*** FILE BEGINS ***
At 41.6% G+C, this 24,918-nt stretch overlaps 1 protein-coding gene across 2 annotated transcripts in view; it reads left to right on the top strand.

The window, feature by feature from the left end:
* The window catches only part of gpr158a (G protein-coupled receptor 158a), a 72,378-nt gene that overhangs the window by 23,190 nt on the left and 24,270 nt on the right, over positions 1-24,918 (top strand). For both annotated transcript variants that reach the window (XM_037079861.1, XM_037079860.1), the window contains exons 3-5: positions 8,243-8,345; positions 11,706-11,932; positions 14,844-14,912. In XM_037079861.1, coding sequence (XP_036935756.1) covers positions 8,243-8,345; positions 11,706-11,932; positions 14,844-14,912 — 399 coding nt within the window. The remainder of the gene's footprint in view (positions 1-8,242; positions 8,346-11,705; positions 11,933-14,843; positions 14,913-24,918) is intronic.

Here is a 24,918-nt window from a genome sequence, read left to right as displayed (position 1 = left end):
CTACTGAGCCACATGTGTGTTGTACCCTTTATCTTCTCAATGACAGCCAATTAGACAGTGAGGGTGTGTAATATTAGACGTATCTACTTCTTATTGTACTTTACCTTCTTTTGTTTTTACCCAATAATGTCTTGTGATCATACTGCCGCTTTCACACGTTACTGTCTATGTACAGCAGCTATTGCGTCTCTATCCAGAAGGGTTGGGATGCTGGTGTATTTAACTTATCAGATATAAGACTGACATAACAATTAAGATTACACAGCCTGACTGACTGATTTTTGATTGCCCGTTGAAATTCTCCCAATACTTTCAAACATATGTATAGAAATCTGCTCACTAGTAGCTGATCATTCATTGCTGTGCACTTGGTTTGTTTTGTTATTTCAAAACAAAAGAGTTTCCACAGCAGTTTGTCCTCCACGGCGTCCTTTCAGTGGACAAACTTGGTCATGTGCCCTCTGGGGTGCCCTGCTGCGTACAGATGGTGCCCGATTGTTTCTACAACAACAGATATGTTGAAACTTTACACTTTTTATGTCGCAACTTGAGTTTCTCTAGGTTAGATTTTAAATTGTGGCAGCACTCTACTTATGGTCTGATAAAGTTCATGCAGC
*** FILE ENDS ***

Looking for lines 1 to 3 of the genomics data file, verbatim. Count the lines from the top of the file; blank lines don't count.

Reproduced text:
At 41.6% G+C, this 24,918-nt stretch overlaps 1 protein-coding gene across 2 annotated transcripts in view; it reads left to right on the top strand.

The window, feature by feature from the left end:
* The window catches only part of gpr158a (G protein-coupled receptor 158a), a 72,378-nt gene that overhangs the window by 23,190 nt on the left and 24,270 nt on the right, over positions 1-24,918 (top strand). For both annotated transcript variants that reach the window (XM_037079861.1, XM_037079860.1), the window contains exons 3-5: positions 8,243-8,345; positions 11,706-11,932; positions 14,844-14,912. In XM_037079861.1, coding sequence (XP_036935756.1) covers positions 8,243-8,345; positions 11,706-11,932; positions 14,844-14,912 — 399 coding nt within the window. The remainder of the gene's footprint in view (positions 1-8,242; positions 8,346-11,705; positions 11,933-14,843; positions 14,913-24,918) is intronic.